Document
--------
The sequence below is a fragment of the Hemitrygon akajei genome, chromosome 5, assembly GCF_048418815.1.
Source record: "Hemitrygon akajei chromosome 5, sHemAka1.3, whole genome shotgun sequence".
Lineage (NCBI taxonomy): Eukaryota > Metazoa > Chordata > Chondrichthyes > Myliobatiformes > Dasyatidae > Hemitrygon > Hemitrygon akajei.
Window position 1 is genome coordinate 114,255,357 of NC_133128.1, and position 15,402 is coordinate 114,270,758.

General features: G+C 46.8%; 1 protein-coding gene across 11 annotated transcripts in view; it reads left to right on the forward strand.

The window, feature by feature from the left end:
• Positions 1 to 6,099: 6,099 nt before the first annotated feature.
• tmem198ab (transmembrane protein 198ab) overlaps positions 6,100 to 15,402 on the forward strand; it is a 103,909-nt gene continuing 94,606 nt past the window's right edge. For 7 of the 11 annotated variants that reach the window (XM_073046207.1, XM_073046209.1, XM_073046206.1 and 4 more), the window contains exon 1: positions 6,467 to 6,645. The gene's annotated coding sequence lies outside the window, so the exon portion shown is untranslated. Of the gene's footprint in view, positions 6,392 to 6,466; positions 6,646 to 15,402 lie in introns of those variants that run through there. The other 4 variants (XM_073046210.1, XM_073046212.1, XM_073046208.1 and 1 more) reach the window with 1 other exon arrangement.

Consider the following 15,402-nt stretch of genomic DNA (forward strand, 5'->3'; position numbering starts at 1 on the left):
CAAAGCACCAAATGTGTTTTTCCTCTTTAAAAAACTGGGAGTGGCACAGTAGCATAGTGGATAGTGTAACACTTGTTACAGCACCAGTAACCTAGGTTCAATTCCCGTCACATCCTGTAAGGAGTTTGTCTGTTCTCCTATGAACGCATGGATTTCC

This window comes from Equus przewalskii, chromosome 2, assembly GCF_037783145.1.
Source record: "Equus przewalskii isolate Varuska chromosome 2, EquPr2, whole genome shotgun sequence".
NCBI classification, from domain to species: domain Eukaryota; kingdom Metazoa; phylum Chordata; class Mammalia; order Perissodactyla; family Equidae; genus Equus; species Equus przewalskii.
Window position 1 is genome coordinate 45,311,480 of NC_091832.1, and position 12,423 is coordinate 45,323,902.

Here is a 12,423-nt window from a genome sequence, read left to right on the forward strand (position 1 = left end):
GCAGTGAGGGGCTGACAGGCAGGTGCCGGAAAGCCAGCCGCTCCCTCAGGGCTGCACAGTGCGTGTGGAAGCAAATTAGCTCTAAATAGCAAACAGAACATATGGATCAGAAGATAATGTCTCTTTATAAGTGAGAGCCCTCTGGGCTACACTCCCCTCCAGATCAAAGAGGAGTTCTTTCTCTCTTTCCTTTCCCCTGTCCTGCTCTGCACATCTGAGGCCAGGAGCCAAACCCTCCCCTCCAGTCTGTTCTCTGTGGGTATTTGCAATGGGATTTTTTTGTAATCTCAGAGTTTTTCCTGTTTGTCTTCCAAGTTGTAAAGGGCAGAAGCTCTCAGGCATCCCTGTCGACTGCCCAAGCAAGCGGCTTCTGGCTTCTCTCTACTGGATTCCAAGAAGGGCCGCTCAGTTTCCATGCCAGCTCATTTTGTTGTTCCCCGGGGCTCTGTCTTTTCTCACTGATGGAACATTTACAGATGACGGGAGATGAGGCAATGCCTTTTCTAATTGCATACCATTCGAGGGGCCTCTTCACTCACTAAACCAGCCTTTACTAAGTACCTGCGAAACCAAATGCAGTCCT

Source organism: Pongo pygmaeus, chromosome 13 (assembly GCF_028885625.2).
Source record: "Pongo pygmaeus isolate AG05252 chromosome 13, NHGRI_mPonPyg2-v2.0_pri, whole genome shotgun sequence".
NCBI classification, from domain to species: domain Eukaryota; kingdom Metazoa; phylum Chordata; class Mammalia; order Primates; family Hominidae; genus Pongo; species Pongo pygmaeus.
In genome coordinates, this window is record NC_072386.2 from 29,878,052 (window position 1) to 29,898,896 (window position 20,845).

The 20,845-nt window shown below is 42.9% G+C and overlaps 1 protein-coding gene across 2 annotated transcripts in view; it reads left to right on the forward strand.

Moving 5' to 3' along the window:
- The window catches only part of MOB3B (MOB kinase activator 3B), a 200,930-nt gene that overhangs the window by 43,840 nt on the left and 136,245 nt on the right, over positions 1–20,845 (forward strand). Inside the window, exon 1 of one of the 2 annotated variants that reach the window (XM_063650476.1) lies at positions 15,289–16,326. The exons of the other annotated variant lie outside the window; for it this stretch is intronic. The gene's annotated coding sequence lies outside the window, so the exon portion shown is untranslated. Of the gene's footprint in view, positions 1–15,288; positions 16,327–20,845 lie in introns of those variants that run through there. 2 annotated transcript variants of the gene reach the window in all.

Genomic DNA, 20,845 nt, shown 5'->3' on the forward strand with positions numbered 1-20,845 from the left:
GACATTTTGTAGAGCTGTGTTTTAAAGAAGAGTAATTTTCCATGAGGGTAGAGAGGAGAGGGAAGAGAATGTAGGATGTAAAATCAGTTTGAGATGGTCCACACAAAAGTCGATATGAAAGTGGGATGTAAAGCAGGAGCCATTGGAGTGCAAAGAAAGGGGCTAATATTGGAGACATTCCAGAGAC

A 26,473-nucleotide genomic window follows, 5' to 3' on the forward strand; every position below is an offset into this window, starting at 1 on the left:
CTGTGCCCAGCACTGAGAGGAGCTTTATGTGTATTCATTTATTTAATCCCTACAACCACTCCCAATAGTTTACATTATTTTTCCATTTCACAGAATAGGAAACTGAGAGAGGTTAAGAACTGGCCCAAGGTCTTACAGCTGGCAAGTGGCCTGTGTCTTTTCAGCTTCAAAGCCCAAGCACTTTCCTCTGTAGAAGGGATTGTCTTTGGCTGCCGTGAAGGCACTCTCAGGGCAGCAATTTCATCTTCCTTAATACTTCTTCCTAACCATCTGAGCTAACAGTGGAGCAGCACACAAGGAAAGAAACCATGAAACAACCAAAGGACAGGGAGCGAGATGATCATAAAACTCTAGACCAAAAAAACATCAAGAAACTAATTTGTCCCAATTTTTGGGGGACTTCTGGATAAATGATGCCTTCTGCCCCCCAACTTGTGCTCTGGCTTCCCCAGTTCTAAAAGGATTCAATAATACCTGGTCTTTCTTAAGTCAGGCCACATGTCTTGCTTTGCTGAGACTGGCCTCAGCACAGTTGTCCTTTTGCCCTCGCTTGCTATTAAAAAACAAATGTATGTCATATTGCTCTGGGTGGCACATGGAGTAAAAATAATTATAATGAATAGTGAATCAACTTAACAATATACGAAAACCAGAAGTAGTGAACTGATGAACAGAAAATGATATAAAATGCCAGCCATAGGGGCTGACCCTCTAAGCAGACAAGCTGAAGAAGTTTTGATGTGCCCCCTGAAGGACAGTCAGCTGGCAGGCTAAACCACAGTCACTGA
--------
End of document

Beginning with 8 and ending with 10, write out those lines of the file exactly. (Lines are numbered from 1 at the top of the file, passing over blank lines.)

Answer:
• tmem198ab (transmembrane protein 198ab) overlaps positions 6,100 to 15,402 on the forward strand; it is a 103,909-nt gene continuing 94,606 nt past the window's right edge. For 7 of the 11 annotated variants that reach the window (XM_073046207.1, XM_073046209.1, XM_073046206.1 and 4 more), the window contains exon 1: positions 6,467 to 6,645. The gene's annotated coding sequence lies outside the window, so the exon portion shown is untranslated. Of the gene's footprint in view, positions 6,392 to 6,466; positions 6,646 to 15,402 lie in introns of those variants that run through there. The other 4 variants (XM_073046210.1, XM_073046212.1, XM_073046208.1 and 1 more) reach the window with 1 other exon arrangement.

Consider the following 15,402-nt stretch of genomic DNA (forward strand, 5'->3'; position numbering starts at 1 on the left):
CAAAGCACCAAATGTGTTTTTCCTCTTTAAAAAACTGGGAGTGGCACAGTAGCATAGTGGATAGTGTAACACTTGTTACAGCACCAGTAACCTAGGTTCAATTCCCGTCACATCCTGTAAGGAGTTTGTCTGTTCTCCTATGAACGCATGGATTTCC